The digestive system is responsible for breaking down food into nutrients and particles the body can absorb. It is also responsible for the elimination of waste, and a digestive system that is not operating optimally can lead to a host of issues such as inflammation, constipation, diarrhea, malabsorption, and general discomfort.
Diet and lifestyle changes can help improve digestion and prevent heartburn, nausea, and the symptoms listed above. Eating foods that promote digestive health by fighting bad bacteria and promoting good bacteria in the gut is one way to improve digestion. Eating foods high in fiber that keep the gastrointestinal tract working smoothly is another way to keep your digestive system in tune. Here are 10 foods that help improve digestion and prevent adverse symptoms:
Yogurt is great for aiding digestion because the probiotic bacteria has been shown to improve the health of the gut. Probiotics help ease bloating, diarrhea, constipation, and gas, and have even been successful in reducing symptoms of irritable bowel syndrome. Not all yogurt contains probiotics, so be sure to look for the words “live and active cultures” on the package! You can learn more about foods that can prevent IBS symptoms in this article from the meal delivery service, Pure Plates.
Like yogurt, kefir is a fermented dairy product that is rich in probiotics. Kefir has also been shown to improve experiences of gas, bloating, cramps, and diarrhea, and may even decrease the number of harmful bacteria in the gut as well as inflammation.
3. Whole grains
Grains are the seeds of plants called cereals. To be classified as a whole grain, the entire germ, bran, and endosperm of the grain must still be intact in the final food product. Whole grains aid in digestion in two ways:
1. They are good sources of fiber, which keeps the digestive tract moving
2. They are often rich in prebiotics, which help feed the healthy bacteria within the gut. To support digestive health, try pairing a whole grain with a source of protein and healthy fats, like this black bean and quinoa burrito!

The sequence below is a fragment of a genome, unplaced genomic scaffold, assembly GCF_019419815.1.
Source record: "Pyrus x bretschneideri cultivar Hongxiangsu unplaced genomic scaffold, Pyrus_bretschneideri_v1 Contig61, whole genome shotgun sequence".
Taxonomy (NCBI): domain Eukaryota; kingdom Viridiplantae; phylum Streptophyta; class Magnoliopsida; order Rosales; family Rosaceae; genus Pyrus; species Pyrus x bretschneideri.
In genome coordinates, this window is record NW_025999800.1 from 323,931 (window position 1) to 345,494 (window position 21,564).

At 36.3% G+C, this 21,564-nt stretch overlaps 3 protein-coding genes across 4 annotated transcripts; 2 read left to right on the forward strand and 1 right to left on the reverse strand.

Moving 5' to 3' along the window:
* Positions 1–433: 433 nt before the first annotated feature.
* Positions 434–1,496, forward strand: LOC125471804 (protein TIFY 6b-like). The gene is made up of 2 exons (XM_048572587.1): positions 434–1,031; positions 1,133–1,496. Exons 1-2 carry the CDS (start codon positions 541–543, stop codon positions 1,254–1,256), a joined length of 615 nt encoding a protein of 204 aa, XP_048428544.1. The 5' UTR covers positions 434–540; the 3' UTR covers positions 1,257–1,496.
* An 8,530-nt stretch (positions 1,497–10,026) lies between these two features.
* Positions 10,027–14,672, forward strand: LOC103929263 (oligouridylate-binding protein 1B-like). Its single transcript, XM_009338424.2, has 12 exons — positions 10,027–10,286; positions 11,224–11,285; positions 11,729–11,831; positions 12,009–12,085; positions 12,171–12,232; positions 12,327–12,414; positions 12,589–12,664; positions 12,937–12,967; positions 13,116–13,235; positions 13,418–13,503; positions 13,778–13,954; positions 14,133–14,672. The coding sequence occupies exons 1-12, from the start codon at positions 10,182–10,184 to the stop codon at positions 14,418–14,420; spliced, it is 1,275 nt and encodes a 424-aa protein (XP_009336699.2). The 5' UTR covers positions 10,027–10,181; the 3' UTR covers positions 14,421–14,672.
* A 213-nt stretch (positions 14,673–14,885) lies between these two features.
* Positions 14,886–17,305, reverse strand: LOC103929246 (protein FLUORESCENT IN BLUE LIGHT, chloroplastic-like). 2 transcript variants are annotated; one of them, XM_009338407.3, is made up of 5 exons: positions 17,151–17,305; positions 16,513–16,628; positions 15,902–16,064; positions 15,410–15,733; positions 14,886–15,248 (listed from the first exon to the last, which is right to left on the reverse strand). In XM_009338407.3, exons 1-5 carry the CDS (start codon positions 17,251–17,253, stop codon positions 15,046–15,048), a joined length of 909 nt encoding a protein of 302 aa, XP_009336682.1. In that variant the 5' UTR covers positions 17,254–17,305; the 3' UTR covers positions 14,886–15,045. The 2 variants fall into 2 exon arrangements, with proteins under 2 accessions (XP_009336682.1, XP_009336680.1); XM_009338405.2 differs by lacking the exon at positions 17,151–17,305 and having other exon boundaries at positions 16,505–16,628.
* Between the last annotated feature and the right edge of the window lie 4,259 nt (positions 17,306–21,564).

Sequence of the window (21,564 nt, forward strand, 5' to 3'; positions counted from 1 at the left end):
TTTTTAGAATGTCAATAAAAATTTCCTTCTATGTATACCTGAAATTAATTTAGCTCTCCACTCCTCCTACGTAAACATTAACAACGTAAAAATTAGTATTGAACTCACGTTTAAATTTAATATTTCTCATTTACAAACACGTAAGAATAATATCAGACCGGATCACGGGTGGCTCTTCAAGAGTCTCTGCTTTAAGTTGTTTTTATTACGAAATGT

Salmon is an excellent source of omega-3 fatty acids, which reduce inflammation in those with inflammatory bowel disease and other digestive diseases. Paired with a fibrous vegetable, like in this pan seared salmon with pesto, salmon can be an excellent way to improve digestive health.
Ever wonder why many people enjoy peppermint tea after a large meal? Peppermint oil has been shown to potentially have a relaxing effect on the digestive tract, easing indigestion by helping food move through the digestive tract. It has also been shown to ease symptoms of IBS.
6. Leafy Greens
Dark, leafy greens such as broccoli, spinach, kale, and brussels sprouts are great sources of fiber and magnesium, which stimulates muscle contractions in the gastrointestinal tract to ease constipation. There is also evidence that the sugar in dark leafy greens feeds the beneficial bacteria in the gut.
Avocados are rich in fiber and potassium, two nutrients that aid in digestive health and function. Avocados can help relieve constipation and may even reduce the risk for colon cancer. However, avocados are still high in fat, and may cause discomfort in some individuals if too much is eaten at once.
Apples have a sugar called pectin, which reduces inflammation in the colon, fights infection in the intestine, and helps bulk up stool to relieve both constipation and diarrhea. Pair apples with a source of protein to keep you satisfied between meals, this apple salad shaker is the perfect midday snack to keep your digestion in check.
Research indicates ginger helps move things throughout the digestive tract quicker, and may reduce the risk for heartburn, nausea, and stomach upset. This ginger chicken may help your digestion by providing lean protein, fiber, and ginger!
Another fermented product, kimchi is made of fermented cabbage or other vegetables. The longer kimchi ferments, the greater the concentration of it’s digestion-improving probiotics. Kimchi can be enjoyed on its own or added to fried rice dishes, eggs, and atop grain bowls.
If diet changes do not seem to improve your digestion or you still experience symptoms like diarrhea or constipation, it may be time to visit your doctor and rule out digestive disease, such as inflammatory bowel or irritable bowel syndrome. Such issues may require more specific dietary interventions.
Eating an overall balanced diet that includes some of the foods above can help keep digestive issues at bay. Using a prepared meal delivery service such as Pure Plates can help you choose convenient, healthy meals designed to meet your needs. While less common, digestive issues can also lead to bloating, which can be uncomfortable. If you experience bloating, try reducing these 10 foods that make you feel bloated in addition to introducing more of these digestion-promoting foods into your diet.